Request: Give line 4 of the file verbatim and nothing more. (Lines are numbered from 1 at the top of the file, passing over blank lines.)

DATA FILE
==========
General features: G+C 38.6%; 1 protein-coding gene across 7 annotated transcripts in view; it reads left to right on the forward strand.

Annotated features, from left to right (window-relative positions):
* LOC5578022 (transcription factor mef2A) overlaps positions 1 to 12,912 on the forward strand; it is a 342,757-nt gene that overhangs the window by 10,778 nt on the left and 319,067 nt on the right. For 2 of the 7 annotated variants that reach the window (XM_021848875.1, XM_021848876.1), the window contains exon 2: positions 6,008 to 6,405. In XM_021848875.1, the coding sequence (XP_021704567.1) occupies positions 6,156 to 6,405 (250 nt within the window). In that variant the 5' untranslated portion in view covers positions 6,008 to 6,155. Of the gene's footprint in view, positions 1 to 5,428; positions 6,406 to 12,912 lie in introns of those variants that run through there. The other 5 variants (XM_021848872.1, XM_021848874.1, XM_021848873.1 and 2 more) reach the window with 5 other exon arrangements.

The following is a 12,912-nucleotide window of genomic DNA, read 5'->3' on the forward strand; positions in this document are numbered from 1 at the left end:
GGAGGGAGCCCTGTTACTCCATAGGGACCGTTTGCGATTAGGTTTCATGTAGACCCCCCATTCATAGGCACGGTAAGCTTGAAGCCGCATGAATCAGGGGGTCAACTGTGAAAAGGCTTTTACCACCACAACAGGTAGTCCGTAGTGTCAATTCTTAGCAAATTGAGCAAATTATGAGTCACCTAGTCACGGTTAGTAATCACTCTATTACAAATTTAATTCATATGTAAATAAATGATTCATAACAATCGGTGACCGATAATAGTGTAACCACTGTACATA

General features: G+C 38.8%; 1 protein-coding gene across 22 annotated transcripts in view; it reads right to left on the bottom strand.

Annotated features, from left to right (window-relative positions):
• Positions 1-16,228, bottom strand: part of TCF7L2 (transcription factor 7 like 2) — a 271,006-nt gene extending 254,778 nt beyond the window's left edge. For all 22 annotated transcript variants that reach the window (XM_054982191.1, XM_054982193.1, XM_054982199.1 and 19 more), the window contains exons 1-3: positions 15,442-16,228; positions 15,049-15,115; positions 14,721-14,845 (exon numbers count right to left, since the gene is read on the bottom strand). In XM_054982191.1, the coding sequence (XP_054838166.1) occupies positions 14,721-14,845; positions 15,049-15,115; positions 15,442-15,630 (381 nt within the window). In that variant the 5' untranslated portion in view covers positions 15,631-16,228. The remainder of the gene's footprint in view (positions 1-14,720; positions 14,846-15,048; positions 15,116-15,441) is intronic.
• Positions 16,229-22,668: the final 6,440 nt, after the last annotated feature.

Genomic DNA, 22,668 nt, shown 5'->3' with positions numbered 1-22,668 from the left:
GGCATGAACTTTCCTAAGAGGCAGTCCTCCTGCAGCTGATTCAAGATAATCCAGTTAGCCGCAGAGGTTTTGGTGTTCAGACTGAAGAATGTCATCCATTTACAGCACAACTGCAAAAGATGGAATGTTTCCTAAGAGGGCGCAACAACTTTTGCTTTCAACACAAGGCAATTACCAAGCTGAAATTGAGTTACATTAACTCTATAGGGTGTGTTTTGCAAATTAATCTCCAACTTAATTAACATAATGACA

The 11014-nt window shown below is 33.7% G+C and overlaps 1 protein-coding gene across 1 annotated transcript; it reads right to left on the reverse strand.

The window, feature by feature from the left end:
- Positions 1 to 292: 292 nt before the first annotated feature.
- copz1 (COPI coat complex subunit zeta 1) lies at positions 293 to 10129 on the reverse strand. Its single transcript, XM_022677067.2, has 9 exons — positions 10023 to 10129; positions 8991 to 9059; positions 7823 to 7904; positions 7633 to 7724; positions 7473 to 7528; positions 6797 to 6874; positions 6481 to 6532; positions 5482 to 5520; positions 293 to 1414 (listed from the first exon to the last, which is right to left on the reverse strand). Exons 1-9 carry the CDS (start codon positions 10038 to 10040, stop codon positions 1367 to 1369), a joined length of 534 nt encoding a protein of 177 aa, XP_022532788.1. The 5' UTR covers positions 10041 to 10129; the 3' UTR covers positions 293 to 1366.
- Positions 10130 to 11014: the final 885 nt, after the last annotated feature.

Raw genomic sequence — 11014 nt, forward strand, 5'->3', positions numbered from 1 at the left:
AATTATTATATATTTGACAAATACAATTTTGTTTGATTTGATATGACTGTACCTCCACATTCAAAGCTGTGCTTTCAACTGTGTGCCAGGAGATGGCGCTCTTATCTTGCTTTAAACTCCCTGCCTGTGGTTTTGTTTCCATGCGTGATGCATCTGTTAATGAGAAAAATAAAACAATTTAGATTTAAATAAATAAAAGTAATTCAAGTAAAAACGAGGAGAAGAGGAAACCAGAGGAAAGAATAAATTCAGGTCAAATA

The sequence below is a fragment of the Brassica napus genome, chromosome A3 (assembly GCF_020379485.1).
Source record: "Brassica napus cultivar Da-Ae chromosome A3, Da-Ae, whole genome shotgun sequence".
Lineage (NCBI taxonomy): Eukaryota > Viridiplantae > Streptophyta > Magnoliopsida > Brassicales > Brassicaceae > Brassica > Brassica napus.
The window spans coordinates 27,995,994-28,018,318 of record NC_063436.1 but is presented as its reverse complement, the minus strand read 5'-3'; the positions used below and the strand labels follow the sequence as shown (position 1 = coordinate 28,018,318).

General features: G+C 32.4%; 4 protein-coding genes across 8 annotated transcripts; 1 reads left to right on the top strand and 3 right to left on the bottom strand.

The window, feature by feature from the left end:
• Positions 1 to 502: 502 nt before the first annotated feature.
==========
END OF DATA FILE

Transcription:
The following is a 12,912-nucleotide window of genomic DNA, read 5'->3' on the forward strand; positions in this document are numbered from 1 at the left end: